The power of stories

Science communicators from around the globe took the opportunity to explore the power of storytelling as a science communication tool during day two of the PCST conference in Malmö, Sweden (Thursday 26 June 2008).

“Believing is seeing,” said John Reid, a visual artist and lecturer at the Australia National University who captivated the audience with his story and visuals of the enigmatic fishman of South East Australia. He went on to tell the audience about using this story as a tool to encourage people to explore and experience the natural world. He also showed evidence of the power of this tory to help conserve some of Australia’s bushland.

Bienvenido Leon from the University of Navarra in Spain reported on their research into the role of narrative in high quality television documentaries. He explained the importance of elements such as conflict, resolution, proximity, adventure, discovery, a search for truth and a scientist as the hero in a science documentary using a narrative approach.

Both presenters agreed that telling stories work because they create a unity with the audience and involve people’s emotions – both things that are hard to achieve with most other science communication approaches. A good science story will start where people are and bring the contents of the story really close to them, show them how it affects their lives and get an emotional response from them. If it leads to some discussion, even some heated debate, it worked, Leon believes. “A good story also exercises the imagination,” Reid explained. “What you don’t say is just as important as what you do say.” The power of imagination makes radio a powerful medium for storytelling.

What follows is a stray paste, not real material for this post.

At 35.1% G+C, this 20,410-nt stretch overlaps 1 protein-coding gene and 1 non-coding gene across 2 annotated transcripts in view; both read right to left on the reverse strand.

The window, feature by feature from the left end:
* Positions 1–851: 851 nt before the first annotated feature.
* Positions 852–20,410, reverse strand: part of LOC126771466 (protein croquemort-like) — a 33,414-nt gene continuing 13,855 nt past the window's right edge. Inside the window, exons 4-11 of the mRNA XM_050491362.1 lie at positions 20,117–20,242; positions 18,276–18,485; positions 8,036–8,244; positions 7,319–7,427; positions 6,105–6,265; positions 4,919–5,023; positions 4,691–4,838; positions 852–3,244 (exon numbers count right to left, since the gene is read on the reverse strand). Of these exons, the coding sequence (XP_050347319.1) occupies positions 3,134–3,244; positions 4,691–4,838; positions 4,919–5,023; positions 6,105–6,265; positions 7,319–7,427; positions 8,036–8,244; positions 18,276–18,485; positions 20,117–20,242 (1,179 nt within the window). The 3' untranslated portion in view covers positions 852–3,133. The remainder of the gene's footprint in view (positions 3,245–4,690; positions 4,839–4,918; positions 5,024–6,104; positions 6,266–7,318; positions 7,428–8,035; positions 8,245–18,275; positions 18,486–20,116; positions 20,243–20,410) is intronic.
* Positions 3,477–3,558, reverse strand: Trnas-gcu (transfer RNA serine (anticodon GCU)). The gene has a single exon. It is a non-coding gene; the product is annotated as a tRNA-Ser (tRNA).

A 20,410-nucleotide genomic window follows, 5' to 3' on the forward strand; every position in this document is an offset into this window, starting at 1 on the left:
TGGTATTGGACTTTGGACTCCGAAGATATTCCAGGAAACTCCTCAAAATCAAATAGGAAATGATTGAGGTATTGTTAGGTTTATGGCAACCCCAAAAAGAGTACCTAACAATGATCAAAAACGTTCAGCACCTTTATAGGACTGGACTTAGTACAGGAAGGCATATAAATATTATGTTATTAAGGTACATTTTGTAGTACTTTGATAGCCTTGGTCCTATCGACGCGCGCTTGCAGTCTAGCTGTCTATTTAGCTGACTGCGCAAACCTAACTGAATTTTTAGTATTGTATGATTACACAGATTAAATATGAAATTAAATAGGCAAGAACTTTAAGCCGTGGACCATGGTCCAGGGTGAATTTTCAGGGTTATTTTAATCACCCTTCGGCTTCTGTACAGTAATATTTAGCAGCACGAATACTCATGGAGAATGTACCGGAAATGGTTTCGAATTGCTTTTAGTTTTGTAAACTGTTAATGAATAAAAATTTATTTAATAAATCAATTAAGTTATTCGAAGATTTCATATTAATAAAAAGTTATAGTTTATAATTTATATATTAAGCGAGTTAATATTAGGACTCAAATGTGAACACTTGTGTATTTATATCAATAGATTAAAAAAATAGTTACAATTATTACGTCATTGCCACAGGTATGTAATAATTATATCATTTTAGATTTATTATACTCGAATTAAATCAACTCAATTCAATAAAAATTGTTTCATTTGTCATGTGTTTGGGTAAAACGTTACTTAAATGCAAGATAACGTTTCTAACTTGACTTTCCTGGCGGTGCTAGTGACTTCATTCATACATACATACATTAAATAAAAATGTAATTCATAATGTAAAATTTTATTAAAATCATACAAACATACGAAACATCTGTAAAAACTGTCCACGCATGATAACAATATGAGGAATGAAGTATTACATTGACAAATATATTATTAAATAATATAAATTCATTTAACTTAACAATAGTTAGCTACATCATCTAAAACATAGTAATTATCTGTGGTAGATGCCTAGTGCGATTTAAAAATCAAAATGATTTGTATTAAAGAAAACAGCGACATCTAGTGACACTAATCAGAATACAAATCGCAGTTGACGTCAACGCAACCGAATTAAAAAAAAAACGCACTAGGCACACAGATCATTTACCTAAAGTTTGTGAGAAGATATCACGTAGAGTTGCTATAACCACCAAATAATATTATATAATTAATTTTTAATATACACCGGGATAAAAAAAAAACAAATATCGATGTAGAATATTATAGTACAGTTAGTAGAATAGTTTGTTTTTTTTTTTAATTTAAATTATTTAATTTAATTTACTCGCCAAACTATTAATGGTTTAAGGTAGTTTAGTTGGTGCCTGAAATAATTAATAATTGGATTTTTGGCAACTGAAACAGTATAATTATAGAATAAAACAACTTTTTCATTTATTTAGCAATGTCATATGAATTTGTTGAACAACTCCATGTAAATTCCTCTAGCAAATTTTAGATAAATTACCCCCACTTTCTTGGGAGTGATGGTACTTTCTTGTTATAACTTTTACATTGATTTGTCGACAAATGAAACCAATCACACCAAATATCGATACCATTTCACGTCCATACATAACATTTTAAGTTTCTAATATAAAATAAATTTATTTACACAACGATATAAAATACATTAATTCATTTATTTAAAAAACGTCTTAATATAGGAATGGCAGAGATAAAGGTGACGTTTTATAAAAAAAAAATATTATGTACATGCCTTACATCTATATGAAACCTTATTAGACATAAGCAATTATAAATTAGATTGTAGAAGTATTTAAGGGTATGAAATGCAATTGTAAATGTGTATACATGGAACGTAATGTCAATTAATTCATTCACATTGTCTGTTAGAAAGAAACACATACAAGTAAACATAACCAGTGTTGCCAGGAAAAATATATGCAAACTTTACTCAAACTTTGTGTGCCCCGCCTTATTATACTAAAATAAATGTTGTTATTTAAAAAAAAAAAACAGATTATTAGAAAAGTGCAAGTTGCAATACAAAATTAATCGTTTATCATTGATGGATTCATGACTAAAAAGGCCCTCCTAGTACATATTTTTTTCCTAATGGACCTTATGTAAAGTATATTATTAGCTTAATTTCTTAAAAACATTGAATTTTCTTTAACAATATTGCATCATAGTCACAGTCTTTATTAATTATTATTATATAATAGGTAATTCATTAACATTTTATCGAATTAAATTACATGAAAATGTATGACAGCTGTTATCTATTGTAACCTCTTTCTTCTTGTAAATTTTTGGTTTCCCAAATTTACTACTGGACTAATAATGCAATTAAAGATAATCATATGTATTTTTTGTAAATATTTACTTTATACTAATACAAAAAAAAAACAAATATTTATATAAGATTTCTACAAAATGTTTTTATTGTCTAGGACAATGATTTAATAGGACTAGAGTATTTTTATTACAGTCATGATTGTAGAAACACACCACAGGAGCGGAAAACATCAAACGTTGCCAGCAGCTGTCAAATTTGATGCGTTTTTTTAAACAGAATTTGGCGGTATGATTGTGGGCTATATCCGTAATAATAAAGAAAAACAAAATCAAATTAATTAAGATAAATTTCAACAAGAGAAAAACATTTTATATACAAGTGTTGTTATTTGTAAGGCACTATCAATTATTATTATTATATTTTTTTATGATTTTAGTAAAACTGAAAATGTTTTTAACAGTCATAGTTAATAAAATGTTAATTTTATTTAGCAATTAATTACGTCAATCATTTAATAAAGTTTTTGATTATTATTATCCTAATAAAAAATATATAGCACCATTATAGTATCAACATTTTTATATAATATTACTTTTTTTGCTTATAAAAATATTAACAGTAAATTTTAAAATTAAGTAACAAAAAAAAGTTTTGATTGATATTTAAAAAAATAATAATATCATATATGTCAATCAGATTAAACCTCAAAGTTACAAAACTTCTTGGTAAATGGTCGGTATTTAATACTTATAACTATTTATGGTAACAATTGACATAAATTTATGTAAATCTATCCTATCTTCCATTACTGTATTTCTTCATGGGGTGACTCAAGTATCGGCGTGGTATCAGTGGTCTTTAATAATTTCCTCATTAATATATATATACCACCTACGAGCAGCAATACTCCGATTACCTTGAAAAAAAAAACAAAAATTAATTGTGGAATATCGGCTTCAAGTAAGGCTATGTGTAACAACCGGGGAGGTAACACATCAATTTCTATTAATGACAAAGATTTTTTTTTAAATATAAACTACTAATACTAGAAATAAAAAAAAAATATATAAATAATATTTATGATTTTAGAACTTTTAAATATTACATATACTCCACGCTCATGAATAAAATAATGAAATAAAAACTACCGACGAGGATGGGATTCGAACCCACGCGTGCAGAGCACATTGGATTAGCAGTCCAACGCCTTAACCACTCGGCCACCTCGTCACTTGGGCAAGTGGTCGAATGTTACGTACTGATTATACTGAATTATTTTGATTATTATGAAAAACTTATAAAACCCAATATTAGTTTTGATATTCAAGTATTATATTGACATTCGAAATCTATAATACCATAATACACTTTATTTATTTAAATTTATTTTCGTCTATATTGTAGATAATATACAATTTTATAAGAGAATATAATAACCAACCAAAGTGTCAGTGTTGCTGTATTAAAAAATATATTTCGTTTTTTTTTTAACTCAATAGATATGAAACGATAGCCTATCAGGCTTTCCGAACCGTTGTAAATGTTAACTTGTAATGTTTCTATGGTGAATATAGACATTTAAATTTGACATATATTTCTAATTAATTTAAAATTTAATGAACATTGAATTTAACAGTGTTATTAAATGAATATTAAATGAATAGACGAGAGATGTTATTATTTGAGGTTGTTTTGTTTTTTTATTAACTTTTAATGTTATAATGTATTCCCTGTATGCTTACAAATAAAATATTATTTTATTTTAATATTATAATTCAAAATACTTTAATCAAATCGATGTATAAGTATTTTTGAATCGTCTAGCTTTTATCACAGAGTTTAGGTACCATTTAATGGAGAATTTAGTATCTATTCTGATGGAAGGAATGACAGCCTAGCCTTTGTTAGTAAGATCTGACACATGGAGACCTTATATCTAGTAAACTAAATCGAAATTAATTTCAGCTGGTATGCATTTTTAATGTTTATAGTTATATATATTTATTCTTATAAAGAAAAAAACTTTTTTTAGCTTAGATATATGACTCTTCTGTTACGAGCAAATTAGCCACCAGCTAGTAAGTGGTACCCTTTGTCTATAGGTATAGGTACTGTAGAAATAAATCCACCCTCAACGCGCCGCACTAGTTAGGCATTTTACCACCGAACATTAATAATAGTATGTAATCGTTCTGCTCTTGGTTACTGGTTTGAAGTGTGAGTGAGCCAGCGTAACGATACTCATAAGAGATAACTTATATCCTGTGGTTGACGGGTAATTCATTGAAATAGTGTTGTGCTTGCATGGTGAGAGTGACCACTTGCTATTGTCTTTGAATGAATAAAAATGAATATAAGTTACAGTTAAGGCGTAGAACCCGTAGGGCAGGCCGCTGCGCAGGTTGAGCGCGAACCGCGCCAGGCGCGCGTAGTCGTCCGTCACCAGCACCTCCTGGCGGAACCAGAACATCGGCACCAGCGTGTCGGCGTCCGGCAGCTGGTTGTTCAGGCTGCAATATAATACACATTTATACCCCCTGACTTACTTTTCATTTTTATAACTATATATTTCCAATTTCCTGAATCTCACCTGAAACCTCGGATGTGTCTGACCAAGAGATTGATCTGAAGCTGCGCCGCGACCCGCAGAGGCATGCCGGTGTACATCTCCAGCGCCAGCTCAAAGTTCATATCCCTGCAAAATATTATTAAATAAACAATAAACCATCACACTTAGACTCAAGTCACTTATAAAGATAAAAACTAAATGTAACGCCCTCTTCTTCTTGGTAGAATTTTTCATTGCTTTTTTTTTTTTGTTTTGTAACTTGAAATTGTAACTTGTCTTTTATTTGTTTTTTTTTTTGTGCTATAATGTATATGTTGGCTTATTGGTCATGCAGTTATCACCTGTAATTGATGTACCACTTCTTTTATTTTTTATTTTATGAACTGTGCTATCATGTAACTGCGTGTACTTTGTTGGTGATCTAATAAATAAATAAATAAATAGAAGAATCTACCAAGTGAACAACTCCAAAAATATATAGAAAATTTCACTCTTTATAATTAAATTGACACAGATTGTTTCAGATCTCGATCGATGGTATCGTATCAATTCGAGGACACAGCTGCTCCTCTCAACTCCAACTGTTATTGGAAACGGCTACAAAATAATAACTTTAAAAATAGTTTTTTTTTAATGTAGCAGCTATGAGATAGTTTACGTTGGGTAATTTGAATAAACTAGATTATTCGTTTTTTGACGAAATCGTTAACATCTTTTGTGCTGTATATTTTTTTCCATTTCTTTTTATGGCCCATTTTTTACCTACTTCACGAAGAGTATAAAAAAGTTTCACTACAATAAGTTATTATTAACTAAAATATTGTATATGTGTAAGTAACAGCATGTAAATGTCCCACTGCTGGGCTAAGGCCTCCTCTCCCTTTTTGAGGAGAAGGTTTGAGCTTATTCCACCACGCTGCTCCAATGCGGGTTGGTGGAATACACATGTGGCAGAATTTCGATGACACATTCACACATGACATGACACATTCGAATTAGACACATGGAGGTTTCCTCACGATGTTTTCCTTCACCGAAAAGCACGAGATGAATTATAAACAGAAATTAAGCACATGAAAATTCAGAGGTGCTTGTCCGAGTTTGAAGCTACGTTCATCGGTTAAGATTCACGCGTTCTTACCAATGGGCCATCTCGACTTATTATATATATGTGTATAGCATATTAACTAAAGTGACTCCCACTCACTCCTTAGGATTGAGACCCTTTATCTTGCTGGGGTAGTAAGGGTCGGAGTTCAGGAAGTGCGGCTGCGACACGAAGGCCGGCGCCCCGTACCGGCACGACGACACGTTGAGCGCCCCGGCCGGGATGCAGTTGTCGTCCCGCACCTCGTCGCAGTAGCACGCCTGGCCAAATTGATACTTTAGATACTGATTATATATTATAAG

Together with the audience the presenters debated the best way find a balance between scientific rigour and accuracy on the one hand, and entertainment value and clarity on the other. “If your story is too much about explaining the science, you will lose viewers,” Leon said. “On the other hand, if the story is only about entertainment and sensationalism, you may lose credibility.” He commented on how the pressures of getting good audience ratings are forcing documentary producers to move towards higher entertainment value.

While some stories may have cultural nuances and age sensitivities, the session participants agreed that a good story is able to take on a life of its own and travel across cultures. We need to invest more in using and studying this potentially powerful tool to share science across the globe, was the unanimous conclusion of this session.

Marina Joubert, Southern Science, South Africa, and SciDev.Net science communication advisor

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